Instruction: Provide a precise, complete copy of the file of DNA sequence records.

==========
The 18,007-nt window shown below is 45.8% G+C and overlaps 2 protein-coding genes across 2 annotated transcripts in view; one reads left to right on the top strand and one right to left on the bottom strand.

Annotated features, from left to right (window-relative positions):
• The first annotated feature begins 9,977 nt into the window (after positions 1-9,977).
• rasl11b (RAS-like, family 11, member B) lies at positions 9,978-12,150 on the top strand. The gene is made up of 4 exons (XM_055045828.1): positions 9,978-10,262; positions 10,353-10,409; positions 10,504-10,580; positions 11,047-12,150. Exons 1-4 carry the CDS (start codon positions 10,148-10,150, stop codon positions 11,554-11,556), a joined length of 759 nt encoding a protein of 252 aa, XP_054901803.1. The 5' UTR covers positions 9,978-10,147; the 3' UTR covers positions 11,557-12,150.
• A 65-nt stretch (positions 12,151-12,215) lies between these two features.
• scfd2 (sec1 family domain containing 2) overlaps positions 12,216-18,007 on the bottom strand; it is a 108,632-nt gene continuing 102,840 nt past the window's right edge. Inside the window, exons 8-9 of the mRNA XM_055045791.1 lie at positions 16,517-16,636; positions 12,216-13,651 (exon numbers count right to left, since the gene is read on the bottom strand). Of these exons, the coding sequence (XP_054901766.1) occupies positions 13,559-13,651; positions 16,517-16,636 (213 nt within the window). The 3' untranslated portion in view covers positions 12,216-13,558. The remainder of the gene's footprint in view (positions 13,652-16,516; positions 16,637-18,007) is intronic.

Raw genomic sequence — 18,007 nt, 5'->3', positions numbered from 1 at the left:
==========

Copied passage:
The 18,007-nt window shown below is 45.8% G+C and overlaps 2 protein-coding genes across 2 annotated transcripts in view; one reads left to right on the top strand and one right to left on the bottom strand.

Annotated features, from left to right (window-relative positions):
• The first annotated feature begins 9,977 nt into the window (after positions 1-9,977).
• rasl11b (RAS-like, family 11, member B) lies at positions 9,978-12,150 on the top strand. The gene is made up of 4 exons (XM_055045828.1): positions 9,978-10,262; positions 10,353-10,409; positions 10,504-10,580; positions 11,047-12,150. Exons 1-4 carry the CDS (start codon positions 10,148-10,150, stop codon positions 11,554-11,556), a joined length of 759 nt encoding a protein of 252 aa, XP_054901803.1. The 5' UTR covers positions 9,978-10,147; the 3' UTR covers positions 11,557-12,150.
• A 65-nt stretch (positions 12,151-12,215) lies between these two features.
• scfd2 (sec1 family domain containing 2) overlaps positions 12,216-18,007 on the bottom strand; it is a 108,632-nt gene continuing 102,840 nt past the window's right edge. Inside the window, exons 8-9 of the mRNA XM_055045791.1 lie at positions 16,517-16,636; positions 12,216-13,651 (exon numbers count right to left, since the gene is read on the bottom strand). Of these exons, the coding sequence (XP_054901766.1) occupies positions 13,559-13,651; positions 16,517-16,636 (213 nt within the window). The 3' untranslated portion in view covers positions 12,216-13,558. The remainder of the gene's footprint in view (positions 13,652-16,516; positions 16,637-18,007) is intronic.

Raw genomic sequence — 18,007 nt, 5'->3', positions numbered from 1 at the left: